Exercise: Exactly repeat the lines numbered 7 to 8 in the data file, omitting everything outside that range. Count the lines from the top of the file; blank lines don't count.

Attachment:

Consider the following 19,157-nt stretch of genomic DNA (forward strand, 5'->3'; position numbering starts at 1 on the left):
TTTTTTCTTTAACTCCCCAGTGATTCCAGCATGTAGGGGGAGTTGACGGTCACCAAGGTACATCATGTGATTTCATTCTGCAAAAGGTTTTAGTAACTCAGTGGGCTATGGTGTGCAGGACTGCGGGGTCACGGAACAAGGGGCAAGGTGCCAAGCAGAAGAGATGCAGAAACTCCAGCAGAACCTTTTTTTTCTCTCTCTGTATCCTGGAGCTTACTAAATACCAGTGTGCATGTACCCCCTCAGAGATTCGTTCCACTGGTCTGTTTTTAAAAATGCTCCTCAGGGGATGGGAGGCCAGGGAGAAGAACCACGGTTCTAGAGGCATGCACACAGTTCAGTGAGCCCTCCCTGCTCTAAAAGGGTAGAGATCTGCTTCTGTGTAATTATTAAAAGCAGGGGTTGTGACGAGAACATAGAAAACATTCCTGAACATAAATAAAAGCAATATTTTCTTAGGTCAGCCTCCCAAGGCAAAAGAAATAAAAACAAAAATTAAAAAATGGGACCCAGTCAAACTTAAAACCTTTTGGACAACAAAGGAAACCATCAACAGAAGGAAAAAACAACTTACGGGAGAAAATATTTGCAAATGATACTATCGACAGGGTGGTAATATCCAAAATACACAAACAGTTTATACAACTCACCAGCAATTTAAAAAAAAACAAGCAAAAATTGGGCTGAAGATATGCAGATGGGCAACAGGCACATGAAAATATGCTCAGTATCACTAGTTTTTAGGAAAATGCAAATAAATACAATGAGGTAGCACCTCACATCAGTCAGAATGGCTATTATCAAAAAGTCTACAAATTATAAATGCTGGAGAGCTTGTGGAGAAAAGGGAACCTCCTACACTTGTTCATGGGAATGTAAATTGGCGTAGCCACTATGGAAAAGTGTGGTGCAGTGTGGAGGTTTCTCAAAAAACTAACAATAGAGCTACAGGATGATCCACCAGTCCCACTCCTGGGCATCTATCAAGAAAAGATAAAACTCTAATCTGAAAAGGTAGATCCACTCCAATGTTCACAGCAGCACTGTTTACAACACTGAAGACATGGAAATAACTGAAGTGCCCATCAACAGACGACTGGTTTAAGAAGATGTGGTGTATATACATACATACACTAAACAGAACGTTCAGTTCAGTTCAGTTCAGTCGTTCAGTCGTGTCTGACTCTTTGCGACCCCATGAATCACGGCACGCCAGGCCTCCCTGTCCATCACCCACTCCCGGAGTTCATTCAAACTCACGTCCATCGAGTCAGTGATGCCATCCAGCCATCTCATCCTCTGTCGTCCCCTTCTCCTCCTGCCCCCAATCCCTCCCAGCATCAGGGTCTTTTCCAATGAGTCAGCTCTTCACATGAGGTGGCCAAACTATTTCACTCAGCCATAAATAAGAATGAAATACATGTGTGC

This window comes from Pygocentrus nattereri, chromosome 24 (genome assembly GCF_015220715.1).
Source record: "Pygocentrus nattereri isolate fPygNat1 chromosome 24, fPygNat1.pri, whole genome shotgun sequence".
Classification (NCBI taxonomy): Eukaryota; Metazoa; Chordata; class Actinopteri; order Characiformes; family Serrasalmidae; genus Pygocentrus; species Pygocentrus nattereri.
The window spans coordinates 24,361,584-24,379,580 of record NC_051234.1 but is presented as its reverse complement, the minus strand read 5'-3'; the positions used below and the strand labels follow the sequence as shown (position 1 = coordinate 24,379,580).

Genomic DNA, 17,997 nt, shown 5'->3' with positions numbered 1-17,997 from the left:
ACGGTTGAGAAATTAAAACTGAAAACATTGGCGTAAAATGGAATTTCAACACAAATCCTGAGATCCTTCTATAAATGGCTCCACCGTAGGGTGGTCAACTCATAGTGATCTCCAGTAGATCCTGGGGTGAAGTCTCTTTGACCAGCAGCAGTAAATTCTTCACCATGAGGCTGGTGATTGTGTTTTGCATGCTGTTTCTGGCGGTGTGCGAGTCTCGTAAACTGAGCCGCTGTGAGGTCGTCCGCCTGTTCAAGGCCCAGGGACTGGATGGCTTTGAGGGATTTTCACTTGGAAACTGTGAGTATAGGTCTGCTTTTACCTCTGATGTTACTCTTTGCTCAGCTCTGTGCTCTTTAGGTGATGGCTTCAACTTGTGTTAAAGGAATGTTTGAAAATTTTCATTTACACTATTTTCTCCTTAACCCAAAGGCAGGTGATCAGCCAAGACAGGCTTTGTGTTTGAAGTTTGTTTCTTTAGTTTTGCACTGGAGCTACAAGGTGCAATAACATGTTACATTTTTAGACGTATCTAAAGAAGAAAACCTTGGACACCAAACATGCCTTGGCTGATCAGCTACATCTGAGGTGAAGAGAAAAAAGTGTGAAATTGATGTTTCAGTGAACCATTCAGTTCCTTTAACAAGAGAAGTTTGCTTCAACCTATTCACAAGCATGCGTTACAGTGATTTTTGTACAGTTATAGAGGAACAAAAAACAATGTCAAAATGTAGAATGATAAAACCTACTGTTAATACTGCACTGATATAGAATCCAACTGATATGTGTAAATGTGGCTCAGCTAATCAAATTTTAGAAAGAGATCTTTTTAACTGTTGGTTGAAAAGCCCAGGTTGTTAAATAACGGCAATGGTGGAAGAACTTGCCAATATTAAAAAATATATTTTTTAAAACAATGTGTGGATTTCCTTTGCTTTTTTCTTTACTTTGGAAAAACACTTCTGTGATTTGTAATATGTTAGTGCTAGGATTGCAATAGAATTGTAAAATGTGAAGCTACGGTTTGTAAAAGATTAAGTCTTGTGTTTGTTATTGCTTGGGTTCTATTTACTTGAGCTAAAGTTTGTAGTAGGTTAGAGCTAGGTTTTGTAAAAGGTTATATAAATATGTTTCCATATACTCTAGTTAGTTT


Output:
Genomic DNA, 17,997 nt, shown 5'->3' with positions numbered 1-17,997 from the left:
ACGGTTGAGAAATTAAAACTGAAAACATTGGCGTAAAATGGAATTTCAACACAAATCCTGAGATCCTTCTATAAATGGCTCCACCGTAGGGTGGTCAACTCATAGTGATCTCCAGTAGATCCTGGGGTGAAGTCTCTTTGACCAGCAGCAGTAAATTCTTCACCATGAGGCTGGTGATTGTGTTTTGCATGCTGTTTCTGGCGGTGTGCGAGTCTCGTAAACTGAGCCGCTGTGAGGTCGTCCGCCTGTTCAAGGCCCAGGGACTGGATGGCTTTGAGGGATTTTCACTTGGAAACTGTGAGTATAGGTCTGCTTTTACCTCTGATGTTACTCTTTGCTCAGCTCTGTGCTCTTTAGGTGATGGCTTCAACTTGTGTTAAAGGAATGTTTGAAAATTTTCATTTACACTATTTTCTCCTTAACCCAAAGGCAGGTGATCAGCCAAGACAGGCTTTGTGTTTGAAGTTTGTTTCTTTAGTTTTGCACTGGAGCTACAAGGTGCAATAACATGTTACATTTTTAGACGTATCTAAAGAAGAAAACCTTGGACACCAAACATGCCTTGGCTGATCAGCTACATCTGAGGTGAAGAGAAAAAAGTGTGAAATTGATGTTTCAGTGAACCATTCAGTTCCTTTAACAAGAGAAGTTTGCTTCAACCTATTCACAAGCATGCGTTACAGTGATTTTTGTACAGTTATAGAGGAACAAAAAACAATGTCAAAATGTAGAATGATAAAACCTACTGTTAATACTGCACTGATATAGAATCCAACTGATATGTGTAAATGTGGCTCAGCTAATCAAATTTTAGAAAGAGATCTTTTTAACTGTTGGTTGAAAAGCCCAGGTTGTTAAATAACGGCAATGGTGGAAGAACTTGCCAATATTAAAAAATATATTTTTTAAAACAATGTGTGGATTTCCTTTGCTTTTTTCTTTACTTTGGAAAAACACTTCTGTGATTTGTAATATGTTAGTGCTAGGATTGCAATAGAATTGTAAAATGTGAAGCTACGGTTTGTAAAAGATTAAGTCTTGTGTTTGTTATTGCTTGGGTTCTATTTACTTGAGCTAAAGTTTGTAGTAGGTTAGAGCTAGGTTTTGTAAAAGGTTATATAAATATGTTTCCATATACTCTAGTTAGTTT